Brain Injury Myths
Though concussions and their effects are generally well-understood, many people are not as familiar with traumatic brain injuries (TBIs); here are some common myths about these injuries.
“A TBI must involve direct head trauma”
While most TBIs involve direct trauma to the head, this is not always the case. They can also occur when an individual’s head jolts forward or backward very quickly, such as in whiplash. Sometimes, the brain can hit the skull twice – usually on opposing sides – causing TBIs in two different places. This may be known as “coup contre coup.”
“Minor and moderate TBIs can’t cause disabilities”
Minor TBIs, such as concussions, generally lack the long-term effects of severe TBIs. However, their short-term effects are indeed serious and can become lasting problems if not treated properly. Even mild TBIs result in about 300,000 hospital admissions per year and many brain injury victims may suffer from depression, disorientation, insomnia/fatigue, or other debilitating conditions on their road to recovery.
“The signs and symptoms of TBIs are immediate”
While some defense attorneys may argue that a delay in the onset of symptoms means that a TBI did not occur in the first place, this can be an unfounded claim. Medical studies have shown that some TBIs may not produce symptoms for hours or even one or two full days after an accident has occurred. Also, some individuals who suffer from fatigue or common headaches may not recognize them as symptoms of a more serious injury.
“A TBI must involve a loss of consciousness”
While more serious TBIs may involve loss of consciousness, especially in serious car accidents, it is not a necessary part of suffering a TBI and resulting damage to brain tissue. Some may lose consciousness for only a second or less in an accident, which can go unnoticed in the heat of the moment.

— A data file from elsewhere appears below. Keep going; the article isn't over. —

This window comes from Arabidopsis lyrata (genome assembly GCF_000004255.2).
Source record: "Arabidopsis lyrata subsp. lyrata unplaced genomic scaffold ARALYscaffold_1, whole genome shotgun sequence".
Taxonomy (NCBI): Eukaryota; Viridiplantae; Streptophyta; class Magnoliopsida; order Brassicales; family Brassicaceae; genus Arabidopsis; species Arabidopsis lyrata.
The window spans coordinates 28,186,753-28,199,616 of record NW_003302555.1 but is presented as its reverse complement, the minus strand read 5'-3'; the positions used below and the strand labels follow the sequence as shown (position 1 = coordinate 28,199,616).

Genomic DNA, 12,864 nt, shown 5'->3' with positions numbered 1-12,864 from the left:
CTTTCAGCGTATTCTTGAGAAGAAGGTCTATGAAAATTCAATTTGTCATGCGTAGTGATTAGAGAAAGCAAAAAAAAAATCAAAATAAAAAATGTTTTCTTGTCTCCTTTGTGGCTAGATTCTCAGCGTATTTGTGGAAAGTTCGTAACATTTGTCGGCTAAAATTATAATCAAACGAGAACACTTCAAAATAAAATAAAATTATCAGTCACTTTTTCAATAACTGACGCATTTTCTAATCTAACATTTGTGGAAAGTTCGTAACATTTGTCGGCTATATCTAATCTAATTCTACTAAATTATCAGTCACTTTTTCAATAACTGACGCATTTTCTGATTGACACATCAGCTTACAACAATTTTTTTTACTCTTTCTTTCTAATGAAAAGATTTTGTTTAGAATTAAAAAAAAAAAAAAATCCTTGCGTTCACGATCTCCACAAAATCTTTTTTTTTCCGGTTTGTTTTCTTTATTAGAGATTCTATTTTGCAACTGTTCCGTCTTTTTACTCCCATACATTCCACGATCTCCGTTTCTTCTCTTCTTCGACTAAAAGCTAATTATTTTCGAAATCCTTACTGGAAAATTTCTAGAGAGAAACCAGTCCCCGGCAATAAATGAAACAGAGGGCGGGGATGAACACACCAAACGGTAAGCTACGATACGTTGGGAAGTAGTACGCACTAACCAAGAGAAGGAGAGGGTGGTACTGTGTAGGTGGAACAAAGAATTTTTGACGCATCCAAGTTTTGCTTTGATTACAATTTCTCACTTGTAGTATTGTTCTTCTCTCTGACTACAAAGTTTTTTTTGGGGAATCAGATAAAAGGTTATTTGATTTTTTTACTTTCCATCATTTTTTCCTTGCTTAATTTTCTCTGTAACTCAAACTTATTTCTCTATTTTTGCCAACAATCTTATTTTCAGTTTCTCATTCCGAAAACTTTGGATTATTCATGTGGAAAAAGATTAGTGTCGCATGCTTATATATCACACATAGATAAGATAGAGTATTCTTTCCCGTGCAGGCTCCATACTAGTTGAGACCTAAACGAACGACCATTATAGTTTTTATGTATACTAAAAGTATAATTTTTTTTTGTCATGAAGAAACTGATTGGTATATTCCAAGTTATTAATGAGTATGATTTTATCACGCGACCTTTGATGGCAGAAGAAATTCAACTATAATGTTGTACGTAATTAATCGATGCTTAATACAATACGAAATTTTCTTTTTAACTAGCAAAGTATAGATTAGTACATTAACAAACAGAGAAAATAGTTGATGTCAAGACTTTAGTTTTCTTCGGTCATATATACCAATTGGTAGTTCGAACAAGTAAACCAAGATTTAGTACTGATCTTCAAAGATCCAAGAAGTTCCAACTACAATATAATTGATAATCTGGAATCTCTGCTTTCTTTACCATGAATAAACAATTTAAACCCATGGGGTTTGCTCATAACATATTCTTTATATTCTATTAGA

“Victims always recover fully from mild TBIs”
Many victims of TBIs may suffer from “post-concussive syndrome” or “second-impact syndrome,” both of which can cause long-term symptoms, and even those who do not may still have cognitive and/or behavioral complications which may not have reasonable time-frames for recovery. Every injury is different, so it is absolutely essential to seek medical attention as soon as possible for a proper diagnosis.
Contact us Today!
If you or a loved one has suffered a brain injury or wrongful death in an accident in the Peoria area, you need an experienced traumatic brain injury lawyer. Contact Mike Agruss Law for a free case evaluation. We are a Chicago-based personal injury law firm, and helping our clients is about counseling, advocating, and ultimately solving problems. With years of experience successfully representing the people and not the powerful, we will take care of the insurance company, your medical bills, your property damage, and your lost wages under the attorney client relationship. We will handle your case quickly and advise you every step of the way, and we will not hesitate to go to trial for you. Lastly, Mike Agruss Law works on a contingency fee basis and is not paid attorneys’ fees unless we win your case. Our no-fee promise is that simple. You have nothing to risk when you hire us – only the opportunity to seek justice.